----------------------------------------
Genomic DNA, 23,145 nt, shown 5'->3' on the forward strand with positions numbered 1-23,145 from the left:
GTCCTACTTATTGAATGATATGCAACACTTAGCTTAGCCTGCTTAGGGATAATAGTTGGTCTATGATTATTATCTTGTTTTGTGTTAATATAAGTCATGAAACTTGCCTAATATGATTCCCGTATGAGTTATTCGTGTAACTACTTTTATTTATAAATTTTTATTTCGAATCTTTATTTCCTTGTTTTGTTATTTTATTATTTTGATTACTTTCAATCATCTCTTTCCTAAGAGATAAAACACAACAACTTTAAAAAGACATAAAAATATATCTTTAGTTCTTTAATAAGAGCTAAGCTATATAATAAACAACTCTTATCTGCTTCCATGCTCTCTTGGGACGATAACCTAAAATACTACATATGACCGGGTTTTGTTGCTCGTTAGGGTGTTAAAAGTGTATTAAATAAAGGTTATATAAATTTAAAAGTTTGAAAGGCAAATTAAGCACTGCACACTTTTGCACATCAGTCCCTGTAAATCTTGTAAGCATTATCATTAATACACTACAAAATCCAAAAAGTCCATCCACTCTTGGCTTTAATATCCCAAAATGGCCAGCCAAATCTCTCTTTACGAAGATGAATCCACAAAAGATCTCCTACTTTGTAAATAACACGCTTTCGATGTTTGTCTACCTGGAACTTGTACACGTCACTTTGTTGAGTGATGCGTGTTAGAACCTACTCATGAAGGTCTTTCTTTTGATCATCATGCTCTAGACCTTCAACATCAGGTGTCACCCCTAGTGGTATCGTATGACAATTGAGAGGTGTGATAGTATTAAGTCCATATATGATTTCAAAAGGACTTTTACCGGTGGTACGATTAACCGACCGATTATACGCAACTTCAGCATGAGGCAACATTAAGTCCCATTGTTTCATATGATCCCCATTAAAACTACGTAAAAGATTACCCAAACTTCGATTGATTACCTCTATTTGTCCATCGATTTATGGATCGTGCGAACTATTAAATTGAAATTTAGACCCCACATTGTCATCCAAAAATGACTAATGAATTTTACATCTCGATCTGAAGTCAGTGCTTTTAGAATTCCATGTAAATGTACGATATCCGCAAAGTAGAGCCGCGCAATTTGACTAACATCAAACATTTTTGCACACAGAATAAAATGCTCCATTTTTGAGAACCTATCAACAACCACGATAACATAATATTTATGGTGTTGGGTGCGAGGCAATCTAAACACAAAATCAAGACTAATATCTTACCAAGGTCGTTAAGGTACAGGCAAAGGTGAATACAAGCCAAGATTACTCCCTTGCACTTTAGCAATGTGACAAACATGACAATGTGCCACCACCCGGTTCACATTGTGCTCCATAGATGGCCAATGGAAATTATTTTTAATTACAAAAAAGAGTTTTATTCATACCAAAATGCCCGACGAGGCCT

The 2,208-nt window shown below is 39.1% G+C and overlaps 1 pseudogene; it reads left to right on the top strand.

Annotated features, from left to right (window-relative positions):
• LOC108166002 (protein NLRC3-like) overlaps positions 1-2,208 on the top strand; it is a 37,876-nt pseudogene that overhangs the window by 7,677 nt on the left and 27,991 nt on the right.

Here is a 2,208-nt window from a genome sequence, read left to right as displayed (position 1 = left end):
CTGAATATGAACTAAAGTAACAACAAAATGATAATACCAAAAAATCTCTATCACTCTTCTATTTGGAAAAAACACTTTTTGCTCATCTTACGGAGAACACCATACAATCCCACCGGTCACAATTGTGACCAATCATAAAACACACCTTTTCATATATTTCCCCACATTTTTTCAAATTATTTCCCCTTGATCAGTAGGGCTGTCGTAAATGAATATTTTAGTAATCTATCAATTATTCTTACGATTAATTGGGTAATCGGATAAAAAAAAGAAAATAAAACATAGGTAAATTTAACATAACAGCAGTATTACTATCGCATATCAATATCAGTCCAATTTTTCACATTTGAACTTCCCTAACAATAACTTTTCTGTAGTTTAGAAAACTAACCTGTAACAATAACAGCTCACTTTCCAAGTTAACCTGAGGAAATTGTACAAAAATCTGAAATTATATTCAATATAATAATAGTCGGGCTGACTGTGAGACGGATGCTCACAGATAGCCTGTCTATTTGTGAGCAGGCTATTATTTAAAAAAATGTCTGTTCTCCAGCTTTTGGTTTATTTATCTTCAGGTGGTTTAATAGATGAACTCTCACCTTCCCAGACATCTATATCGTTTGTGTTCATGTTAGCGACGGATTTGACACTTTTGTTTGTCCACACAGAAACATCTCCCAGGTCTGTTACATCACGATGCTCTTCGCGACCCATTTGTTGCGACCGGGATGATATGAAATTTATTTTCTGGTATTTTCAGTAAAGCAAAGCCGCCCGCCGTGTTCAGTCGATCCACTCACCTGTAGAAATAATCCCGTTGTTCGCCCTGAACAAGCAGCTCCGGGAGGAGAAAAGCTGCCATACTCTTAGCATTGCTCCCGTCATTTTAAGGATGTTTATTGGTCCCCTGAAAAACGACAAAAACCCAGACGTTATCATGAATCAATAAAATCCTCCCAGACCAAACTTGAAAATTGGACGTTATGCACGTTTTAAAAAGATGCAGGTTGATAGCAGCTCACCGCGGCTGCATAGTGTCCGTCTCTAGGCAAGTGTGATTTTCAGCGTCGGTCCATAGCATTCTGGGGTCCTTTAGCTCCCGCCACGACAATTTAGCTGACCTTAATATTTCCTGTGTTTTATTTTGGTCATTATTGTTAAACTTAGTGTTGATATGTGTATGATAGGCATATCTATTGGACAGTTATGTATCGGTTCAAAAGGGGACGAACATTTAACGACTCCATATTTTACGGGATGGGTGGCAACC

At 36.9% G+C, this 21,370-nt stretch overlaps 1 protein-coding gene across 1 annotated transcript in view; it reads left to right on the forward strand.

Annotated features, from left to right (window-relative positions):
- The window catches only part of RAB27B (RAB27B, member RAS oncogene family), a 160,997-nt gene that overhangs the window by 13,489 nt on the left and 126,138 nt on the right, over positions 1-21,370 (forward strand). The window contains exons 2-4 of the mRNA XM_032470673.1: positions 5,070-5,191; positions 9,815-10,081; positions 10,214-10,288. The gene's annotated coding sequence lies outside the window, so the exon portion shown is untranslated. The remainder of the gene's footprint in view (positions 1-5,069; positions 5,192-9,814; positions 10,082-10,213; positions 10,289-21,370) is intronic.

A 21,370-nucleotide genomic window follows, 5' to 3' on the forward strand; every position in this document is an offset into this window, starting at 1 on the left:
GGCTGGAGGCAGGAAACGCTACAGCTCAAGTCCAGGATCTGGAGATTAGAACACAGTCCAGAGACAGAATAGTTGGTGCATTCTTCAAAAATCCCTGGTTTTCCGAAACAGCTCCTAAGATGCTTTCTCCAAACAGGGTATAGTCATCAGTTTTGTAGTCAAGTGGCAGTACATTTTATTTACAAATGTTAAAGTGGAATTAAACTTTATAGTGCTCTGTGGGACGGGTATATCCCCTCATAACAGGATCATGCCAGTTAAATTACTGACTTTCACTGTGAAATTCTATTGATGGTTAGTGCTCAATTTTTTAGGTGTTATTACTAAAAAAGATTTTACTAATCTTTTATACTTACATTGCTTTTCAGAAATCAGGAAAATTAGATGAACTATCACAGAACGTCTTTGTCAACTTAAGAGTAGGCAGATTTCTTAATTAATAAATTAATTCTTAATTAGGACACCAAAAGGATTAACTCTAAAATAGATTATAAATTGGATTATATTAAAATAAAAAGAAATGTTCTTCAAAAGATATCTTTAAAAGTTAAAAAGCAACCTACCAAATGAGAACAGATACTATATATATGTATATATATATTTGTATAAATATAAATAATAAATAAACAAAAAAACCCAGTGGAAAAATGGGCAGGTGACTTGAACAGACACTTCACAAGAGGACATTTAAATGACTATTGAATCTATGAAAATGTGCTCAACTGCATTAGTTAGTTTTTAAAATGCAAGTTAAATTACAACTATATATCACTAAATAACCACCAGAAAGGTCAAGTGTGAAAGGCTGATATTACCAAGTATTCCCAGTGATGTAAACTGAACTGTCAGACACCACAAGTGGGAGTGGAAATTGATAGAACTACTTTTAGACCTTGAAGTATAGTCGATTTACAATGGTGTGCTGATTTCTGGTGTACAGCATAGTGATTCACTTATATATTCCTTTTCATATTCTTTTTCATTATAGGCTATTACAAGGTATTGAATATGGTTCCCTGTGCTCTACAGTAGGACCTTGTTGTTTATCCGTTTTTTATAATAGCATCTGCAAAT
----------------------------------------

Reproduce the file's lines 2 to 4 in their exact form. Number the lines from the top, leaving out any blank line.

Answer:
GTCCTACTTATTGAATGATATGCAACACTTAGCTTAGCCTGCTTAGGGATAATAGTTGGTCTATGATTATTATCTTGTTTTGTGTTAATATAAGTCATGAAACTTGCCTAATATGATTCCCGTATGAGTTATTCGTGTAACTACTTTTATTTATAAATTTTTATTTCGAATCTTTATTTCCTTGTTTTGTTATTTTATTATTTTGATTACTTTCAATCATCTCTTTCCTAAGAGATAAAACACAACAACTTTAAAAAGACATAAAAATATATCTTTAGTTCTTTAATAAGAGCTAAGCTATATAATAAACAACTCTTATCTGCTTCCATGCTCTCTTGGGACGATAACCTAAAATACTACATATGACCGGGTTTTGTTGCTCGTTAGGGTGTTAAAAGTGTATTAAATAAAGGTTATATAAATTTAAAAGTTTGAAAGGCAAATTAAGCACTGCACACTTTTGCACATCAGTCCCTGTAAATCTTGTAAGCATTATCATTAATACACTACAAAATCCAAAAAGTCCATCCACTCTTGGCTTTAATATCCCAAAATGGCCAGCCAAATCTCTCTTTACGAAGATGAATCCACAAAAGATCTCCTACTTTGTAAATAACACGCTTTCGATGTTTGTCTACCTGGAACTTGTACACGTCACTTTGTTGAGTGATGCGTGTTAGAACCTACTCATGAAGGTCTTTCTTTTGATCATCATGCTCTAGACCTTCAACATCAGGTGTCACCCCTAGTGGTATCGTATGACAATTGAGAGGTGTGATAGTATTAAGTCCATATATGATTTCAAAAGGACTTTTACCGGTGGTACGATTAACCGACCGATTATACGCAACTTCAGCATGAGGCAACATTAAGTCCCATTGTTTCATATGATCCCCATTAAAACTACGTAAAAGATTACCCAAACTTCGATTGATTACCTCTATTTGTCCATCGATTTATGGATCGTGCGAACTATTAAATTGAAATTTAGACCCCACATTGTCATCCAAAAATGACTAATGAATTTTACATCTCGATCTGAAGTCAGTGCTTTTAGAATTCCATGTAAATGTACGATATCCGCAAAGTAGAGCCGCGCAATTTGACTAACATCAAACATTTTTGCACACAGAATAAAATGCTCCATTTTTGAGAACCTATCAACAACCACGATAACATAATATTTATGGTGTTGGGTGCGAGGCAATCTAAACACAAAATCAAGACTAATATCTTACCAAGGTCGTTAAGGTACAGGCAAAGGTGAATACAAGCCAAGATTACTCCCTTGCACTTTAGCAATGTGACAAACATGACAATGTGCCACCACCCGGTTCACATTGTGCTCCATAGATGGCCAATGGAAATTATTTTTAATTACAAAAAAGAGTTTTATTCATACCAAAATGCCCGACGAGGCCT

The 2,208-nt window shown below is 39.1% G+C and overlaps 1 pseudogene; it reads left to right on the top strand.

Annotated features, from left to right (window-relative positions):